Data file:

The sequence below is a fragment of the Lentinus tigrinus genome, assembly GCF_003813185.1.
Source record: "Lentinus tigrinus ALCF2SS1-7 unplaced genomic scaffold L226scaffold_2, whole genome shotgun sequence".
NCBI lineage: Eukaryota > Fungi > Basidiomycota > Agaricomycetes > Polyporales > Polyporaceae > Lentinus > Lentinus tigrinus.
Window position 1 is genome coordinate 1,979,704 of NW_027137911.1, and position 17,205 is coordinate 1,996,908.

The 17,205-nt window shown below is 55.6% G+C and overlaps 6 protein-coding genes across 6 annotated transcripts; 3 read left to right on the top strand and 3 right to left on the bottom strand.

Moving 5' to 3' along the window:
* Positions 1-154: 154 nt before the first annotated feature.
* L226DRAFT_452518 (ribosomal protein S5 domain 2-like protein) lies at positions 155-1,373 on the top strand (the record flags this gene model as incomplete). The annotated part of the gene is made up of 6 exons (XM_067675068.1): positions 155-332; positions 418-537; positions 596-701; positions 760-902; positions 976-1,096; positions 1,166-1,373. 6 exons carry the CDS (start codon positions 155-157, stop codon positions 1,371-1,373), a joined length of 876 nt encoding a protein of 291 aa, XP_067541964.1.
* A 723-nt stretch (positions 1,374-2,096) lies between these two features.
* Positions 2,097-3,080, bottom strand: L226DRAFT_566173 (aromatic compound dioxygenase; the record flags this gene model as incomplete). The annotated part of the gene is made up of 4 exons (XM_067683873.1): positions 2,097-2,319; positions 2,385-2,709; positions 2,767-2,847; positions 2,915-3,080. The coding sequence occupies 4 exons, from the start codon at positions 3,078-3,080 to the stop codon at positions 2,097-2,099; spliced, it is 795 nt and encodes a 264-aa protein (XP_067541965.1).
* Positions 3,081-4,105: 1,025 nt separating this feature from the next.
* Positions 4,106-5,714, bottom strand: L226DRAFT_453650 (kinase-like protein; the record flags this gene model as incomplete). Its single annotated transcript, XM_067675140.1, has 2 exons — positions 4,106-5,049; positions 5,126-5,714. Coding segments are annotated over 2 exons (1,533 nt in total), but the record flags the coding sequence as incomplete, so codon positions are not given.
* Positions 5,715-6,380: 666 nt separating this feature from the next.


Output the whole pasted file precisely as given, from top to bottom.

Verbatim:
The sequence below is a fragment of the Lentinus tigrinus genome, assembly GCF_003813185.1.
Source record: "Lentinus tigrinus ALCF2SS1-7 unplaced genomic scaffold L226scaffold_2, whole genome shotgun sequence".
NCBI lineage: Eukaryota > Fungi > Basidiomycota > Agaricomycetes > Polyporales > Polyporaceae > Lentinus > Lentinus tigrinus.
Window position 1 is genome coordinate 1,979,704 of NW_027137911.1, and position 17,205 is coordinate 1,996,908.

The 17,205-nt window shown below is 55.6% G+C and overlaps 6 protein-coding genes across 6 annotated transcripts; 3 read left to right on the top strand and 3 right to left on the bottom strand.

Moving 5' to 3' along the window:
* Positions 1-154: 154 nt before the first annotated feature.
* L226DRAFT_452518 (ribosomal protein S5 domain 2-like protein) lies at positions 155-1,373 on the top strand (the record flags this gene model as incomplete). The annotated part of the gene is made up of 6 exons (XM_067675068.1): positions 155-332; positions 418-537; positions 596-701; positions 760-902; positions 976-1,096; positions 1,166-1,373. 6 exons carry the CDS (start codon positions 155-157, stop codon positions 1,371-1,373), a joined length of 876 nt encoding a protein of 291 aa, XP_067541964.1.
* A 723-nt stretch (positions 1,374-2,096) lies between these two features.
* Positions 2,097-3,080, bottom strand: L226DRAFT_566173 (aromatic compound dioxygenase; the record flags this gene model as incomplete). The annotated part of the gene is made up of 4 exons (XM_067683873.1): positions 2,097-2,319; positions 2,385-2,709; positions 2,767-2,847; positions 2,915-3,080. The coding sequence occupies 4 exons, from the start codon at positions 3,078-3,080 to the stop codon at positions 2,097-2,099; spliced, it is 795 nt and encodes a 264-aa protein (XP_067541965.1).
* Positions 3,081-4,105: 1,025 nt separating this feature from the next.
* Positions 4,106-5,714, bottom strand: L226DRAFT_453650 (kinase-like protein; the record flags this gene model as incomplete). Its single annotated transcript, XM_067675140.1, has 2 exons — positions 4,106-5,049; positions 5,126-5,714. Coding segments are annotated over 2 exons (1,533 nt in total), but the record flags the coding sequence as incomplete, so codon positions are not given.
* Positions 5,715-6,380: 666 nt separating this feature from the next.